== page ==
Certainly most pests, especially thegarden slugs and snail I have mentioned love tomatoes, strawberries, lettuce and other veggies such as beans. Of course not to be left out are the blooms and leaves of petunias, zinnia, lily of the valley just to name a few. I found a snail recently suspended from an the bloom of an anonymous summer bulb, which it was sharing with a ladybug!
As I do not plan on sharing any more plants with snails or slugs, there are a few steps of preventative nature I can take. Removing dead and decaying plant debris, clearing up standing water, prune low tree and shrub branches cuts down on damp shady areas. Then there is having a sharp stabbing tool handy for organic termination, or throwing the snails out on the road for crushing!
Other organic means include shallow trays of stale beer, that must be emptied regularly. crushed egg shells around plants have some measure of success as does diatomaceous earth (crushed sea creatures), both of which give jagged texture which repels anything slimy trying to crawl over them. Newer suggestions include salt and sea weed as a small scale repellent, but the salt from both sources leaches in to the ground.
There are two main chemical repellants which are toxic to birds, cats and dogs as well as children. Of course i do not fall in to any of these groups, but still find anything toxic to them, harmful to the environment and my self. Methaldehyde and methiocarb are used in pellets and on tree tapes, with killing in mind on a larger scale such as in field and fruit tree farming where financial and business production can be dramatically affected . Then the lacey pattern and the often stripped bare stems would be a problem on a scale I cannot even imagine.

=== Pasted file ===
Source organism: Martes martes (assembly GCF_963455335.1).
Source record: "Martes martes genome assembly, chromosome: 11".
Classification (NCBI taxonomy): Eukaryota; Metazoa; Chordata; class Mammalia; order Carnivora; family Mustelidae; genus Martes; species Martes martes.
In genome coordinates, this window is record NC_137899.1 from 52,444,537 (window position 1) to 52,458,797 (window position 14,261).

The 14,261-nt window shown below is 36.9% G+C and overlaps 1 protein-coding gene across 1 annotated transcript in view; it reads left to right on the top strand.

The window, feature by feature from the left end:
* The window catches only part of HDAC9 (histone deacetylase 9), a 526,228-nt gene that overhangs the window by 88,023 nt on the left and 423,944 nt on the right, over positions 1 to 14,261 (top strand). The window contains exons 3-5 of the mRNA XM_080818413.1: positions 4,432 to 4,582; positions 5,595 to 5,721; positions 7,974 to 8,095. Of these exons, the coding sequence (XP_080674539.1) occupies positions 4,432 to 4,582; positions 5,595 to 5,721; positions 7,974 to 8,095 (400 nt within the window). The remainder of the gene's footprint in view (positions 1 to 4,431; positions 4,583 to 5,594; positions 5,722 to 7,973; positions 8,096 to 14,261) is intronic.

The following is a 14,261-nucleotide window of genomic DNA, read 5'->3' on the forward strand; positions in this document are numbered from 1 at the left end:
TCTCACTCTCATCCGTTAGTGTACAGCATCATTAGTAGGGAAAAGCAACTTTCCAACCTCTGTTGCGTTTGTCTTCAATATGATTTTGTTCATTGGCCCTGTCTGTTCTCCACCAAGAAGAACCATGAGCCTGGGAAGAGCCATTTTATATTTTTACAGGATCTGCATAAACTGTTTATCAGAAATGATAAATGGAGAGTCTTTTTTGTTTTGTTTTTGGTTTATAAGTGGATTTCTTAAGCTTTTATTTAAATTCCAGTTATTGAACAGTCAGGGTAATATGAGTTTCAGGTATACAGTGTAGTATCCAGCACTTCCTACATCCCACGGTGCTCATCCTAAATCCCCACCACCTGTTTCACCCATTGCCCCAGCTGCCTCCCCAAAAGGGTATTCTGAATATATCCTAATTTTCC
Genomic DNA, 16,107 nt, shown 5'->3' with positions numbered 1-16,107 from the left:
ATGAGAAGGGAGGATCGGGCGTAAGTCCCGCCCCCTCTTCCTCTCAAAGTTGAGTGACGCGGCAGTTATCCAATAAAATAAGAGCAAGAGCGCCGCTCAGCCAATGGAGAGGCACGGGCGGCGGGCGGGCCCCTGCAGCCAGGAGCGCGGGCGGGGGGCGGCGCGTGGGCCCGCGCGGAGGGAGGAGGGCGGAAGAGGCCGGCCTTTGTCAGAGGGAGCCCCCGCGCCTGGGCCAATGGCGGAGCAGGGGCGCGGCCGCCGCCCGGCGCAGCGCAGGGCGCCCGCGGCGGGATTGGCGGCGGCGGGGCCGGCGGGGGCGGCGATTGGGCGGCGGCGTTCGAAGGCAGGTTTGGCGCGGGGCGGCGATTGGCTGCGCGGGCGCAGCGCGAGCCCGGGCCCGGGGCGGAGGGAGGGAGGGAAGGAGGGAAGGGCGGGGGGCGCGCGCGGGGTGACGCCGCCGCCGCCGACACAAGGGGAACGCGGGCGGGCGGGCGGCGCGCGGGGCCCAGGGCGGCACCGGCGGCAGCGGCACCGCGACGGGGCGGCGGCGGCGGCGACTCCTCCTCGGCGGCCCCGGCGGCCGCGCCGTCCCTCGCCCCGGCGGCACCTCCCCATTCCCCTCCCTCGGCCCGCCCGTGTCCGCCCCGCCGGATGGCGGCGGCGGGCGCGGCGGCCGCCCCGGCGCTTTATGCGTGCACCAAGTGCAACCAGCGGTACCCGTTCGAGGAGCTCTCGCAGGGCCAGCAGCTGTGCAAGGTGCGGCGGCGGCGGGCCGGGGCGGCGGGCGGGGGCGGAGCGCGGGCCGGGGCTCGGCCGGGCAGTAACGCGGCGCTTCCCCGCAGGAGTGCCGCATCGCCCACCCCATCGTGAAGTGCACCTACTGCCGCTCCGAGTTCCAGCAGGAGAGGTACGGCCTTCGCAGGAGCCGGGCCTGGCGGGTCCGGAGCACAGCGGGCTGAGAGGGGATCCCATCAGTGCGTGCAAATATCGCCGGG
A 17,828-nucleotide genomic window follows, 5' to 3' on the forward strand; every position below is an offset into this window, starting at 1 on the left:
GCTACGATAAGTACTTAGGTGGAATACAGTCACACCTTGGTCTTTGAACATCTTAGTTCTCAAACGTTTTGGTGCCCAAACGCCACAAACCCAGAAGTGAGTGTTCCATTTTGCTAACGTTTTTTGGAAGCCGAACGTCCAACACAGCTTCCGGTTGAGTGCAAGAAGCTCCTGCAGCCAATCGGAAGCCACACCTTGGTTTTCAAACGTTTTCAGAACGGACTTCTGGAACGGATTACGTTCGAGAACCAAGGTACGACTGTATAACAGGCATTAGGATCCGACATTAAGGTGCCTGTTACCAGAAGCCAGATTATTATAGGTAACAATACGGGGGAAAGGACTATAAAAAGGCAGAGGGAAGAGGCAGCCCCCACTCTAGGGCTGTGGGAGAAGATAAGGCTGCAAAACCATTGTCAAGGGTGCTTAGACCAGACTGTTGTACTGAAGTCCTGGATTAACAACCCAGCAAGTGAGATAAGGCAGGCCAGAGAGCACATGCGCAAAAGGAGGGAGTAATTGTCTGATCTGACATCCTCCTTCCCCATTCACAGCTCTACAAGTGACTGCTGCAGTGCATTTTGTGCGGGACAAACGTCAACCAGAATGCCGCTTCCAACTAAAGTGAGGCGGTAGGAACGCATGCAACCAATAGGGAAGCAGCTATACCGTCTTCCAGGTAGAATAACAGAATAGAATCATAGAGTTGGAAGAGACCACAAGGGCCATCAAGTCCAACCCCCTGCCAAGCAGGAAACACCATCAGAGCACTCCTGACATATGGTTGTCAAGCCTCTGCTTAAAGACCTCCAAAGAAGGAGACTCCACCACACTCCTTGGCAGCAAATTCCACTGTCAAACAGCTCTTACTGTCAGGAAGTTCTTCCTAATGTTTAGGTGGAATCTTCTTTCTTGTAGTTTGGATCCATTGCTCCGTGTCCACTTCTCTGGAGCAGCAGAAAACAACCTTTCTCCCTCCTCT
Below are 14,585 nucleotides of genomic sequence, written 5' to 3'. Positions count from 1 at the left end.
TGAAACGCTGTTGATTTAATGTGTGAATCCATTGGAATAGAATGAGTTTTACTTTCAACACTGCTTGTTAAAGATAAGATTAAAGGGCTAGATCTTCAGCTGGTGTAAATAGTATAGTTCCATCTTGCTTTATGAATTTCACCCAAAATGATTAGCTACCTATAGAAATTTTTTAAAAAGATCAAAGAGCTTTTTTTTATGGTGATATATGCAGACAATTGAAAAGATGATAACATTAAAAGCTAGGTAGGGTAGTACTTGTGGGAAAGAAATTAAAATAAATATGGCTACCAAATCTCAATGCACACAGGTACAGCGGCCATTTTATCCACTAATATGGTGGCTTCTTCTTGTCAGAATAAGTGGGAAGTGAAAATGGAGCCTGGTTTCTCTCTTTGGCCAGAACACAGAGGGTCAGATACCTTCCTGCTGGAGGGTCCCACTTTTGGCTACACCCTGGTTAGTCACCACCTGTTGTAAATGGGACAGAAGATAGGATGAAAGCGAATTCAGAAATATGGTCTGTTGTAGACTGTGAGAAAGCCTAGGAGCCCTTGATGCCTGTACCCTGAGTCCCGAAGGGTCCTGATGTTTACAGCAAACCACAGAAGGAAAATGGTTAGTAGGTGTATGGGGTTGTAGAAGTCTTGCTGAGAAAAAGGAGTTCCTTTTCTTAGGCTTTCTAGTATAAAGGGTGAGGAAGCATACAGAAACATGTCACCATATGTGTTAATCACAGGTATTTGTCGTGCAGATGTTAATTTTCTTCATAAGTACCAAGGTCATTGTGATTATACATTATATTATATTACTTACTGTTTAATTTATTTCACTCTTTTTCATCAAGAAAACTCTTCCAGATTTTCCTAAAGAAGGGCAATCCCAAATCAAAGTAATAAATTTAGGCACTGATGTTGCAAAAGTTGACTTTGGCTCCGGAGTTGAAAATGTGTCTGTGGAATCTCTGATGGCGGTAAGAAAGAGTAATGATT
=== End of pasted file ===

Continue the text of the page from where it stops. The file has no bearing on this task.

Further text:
From one little garden where there have been about fifty snails and ten slugs found on my afternoon hunt, I have learned a great deal about mollusks There is also a great deal left to learn, should I choose to . One thing I did learn that I kept silent about earlier was that snails do some good in many countries even the ones in our garden, are cooked for food. Of course most of us have heard that in France cooked snails are referred to as escargot and served as a gourmet appetizer
Eating snails has been a culinary custom for thousands of years and is a delicacy in many Asian countries, in African countries and are catching on in th U.K. and other European countries. From article on line, even north Americans and Aussies are eating them. In fact now they are even raised for such purposesand may be the key to nutrition in developing countries.
Snails are supposedly nutritious, being high in protein and low in saturated fat, provided of course they do not have butter added. According to several articles they are also a good source of essential fatty acids, vitamins E, A, B12 and vitamin K, magnesium, iron, and selenium.Snails and slugs can have be infected with a parasite known as A. Cantonensis which can cause a rare form of meningitis called eosinophilic meningitis if ingested. Don’t let this unfortunate experience happen to you. If eating snails appeals to you, at least make sure they’re well cooked.
On that note I think it is best to move back to salad free of pesticides and garden pests alike. As for my gourmet palate, well I think it is safe to say I do not plan on eating any snails in the near future. Whether pest or food product, I hope this blog has been of interest to you and helpful for a greener, lusher garden.